Tech companies will be forced to crack down on scam ads | Scientific and technical news

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Social media platforms and search engines must be forced to crack down on fraudulent ads, the government says.

The duty will be included in an updated version of the Online Safety Bill which Sky News says could arrive as early as next week.

It follows criticism of a previous bill that covered harmful user-generated posts, but not harmful ads and promotions.

Images of celebrities are regularly used to advertise fraudulent scams. Photo: NCSC

New online advertising program

Alongside the announcement of the amendment to the Online Safety Bill, the government has launched a consultation on the rules applicable to the online advertising industry.

According to the government, existing regulations have been unable to keep up with “rapid technological developments” in the industry, “leading to increased harm to consumers”.

This could result in a new online advertising regulator with the ability to block and ban advertisers who repeatedly break the rules.

Do not fight against fraudulent advertisements

Legally, the changes will require companies “to put in place proportionate systems and processes to prevent (or minimize in the case of search engines) the publication and/or hosting of fraudulent advertisements on their service” and to be able to remove advertisements when informed.

The government will leave it to online security regulator Ofcom to decide whether systems and processes are proportionate.

The update follows a Treasury committee report accusing the government of do not face an alarming growth in fraud Across the country.

MEPs have suggested that online businesses including Meta and Google should compensate people who have been duped by scams advertised through their platforms.

Instead of paying compensation, however, MPs noted that companies received additional advertising funds from the public purse to warn of such scams.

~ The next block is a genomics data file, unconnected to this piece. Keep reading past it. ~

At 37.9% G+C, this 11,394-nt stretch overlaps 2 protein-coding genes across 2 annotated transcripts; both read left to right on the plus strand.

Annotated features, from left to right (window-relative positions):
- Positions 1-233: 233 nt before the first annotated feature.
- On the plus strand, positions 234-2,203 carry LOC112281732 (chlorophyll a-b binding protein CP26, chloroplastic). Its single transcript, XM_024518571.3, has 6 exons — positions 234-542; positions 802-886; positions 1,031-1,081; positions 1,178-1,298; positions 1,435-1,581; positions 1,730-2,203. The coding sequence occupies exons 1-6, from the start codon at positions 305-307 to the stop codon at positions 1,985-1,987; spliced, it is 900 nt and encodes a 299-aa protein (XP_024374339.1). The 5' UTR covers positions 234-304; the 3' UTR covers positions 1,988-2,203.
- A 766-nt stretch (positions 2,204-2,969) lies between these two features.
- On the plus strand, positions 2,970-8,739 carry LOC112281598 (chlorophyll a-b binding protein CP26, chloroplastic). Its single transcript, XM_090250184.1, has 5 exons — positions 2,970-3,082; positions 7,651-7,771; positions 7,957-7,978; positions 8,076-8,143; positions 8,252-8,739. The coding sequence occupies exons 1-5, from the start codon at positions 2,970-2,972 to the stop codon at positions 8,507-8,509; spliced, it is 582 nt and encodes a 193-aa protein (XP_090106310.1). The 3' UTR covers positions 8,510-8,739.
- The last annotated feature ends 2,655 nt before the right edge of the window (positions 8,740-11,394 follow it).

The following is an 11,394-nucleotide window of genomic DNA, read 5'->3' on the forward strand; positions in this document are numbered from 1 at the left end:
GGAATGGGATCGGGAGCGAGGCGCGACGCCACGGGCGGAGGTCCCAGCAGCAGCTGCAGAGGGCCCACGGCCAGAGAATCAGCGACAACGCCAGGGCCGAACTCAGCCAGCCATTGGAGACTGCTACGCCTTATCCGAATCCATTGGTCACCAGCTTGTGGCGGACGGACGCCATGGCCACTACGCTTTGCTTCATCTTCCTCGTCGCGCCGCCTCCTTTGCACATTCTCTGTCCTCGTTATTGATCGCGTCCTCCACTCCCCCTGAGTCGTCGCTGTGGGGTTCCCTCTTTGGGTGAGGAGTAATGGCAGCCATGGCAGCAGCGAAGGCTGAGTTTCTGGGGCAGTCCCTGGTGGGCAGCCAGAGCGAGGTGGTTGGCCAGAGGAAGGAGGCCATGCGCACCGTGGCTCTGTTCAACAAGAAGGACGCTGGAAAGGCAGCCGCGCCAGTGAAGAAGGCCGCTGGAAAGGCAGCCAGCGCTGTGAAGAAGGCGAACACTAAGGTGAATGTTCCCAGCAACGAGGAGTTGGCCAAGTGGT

The Financial Conduct Authority paid more than £1.1m to companies including Google, Twitter, TikTok and Meta to run anti-scam ads between 2019 and 2021.

Google has since offered the regulator $3m ​​(£2.2m) in free advertising credits in a move that MPs say should be copied by other platforms.

Martin Lewis, the founder of MoneySavingExpert, previously settled a lawsuit against Facebook for having distributed fraudulent advertisements in his name and image.

He said he was grateful that the government “listened to me and the large number of other campaigners…who desperately ensured that fraudulent advertisements were covered by the online safety bill”. .

“Now we and others need to analyze all the elements of this new part of the bill and work with the government and parliament to close any hiding places or loopholes that crooks can exploit,” he added.

Britain's Culture Secretary Nadine Dorries walks outside Downing Street in London, Britain January 25, 2022. REUTERS/Henry Nicholls
Nadine Dorries has pledged to crack down on fraudulent online ads

Protect the industry

The UK is Europe’s largest market for advertising and the world’s fourth largest in terms of ad spend – with total industry revenue in 2019 reaching around £40bn.

But it has been “easy for fraudsters” to place malicious ads online because tech companies have not been legally required to check advertisers’ backgrounds, MPs have said.

Alongside the announcement, Culture Secretary Nadine Dorries said: “We want to protect people from online scams and have heard calls to strengthen our new internet safety laws.

“These changes to the upcoming Online Safety Bill will help prevent fraudsters from scamming people out of their hard-earned money using fake online advertisements.

“As technology increasingly revolutionizes our lives, the law must keep pace,” Ms Dorries added.

“Today we are also announcing a review of broader rules around online advertising to ensure industry practices are accountable, transparent and ethical – so people can trust what they see being done. advertising and distinguishing fact from fiction.”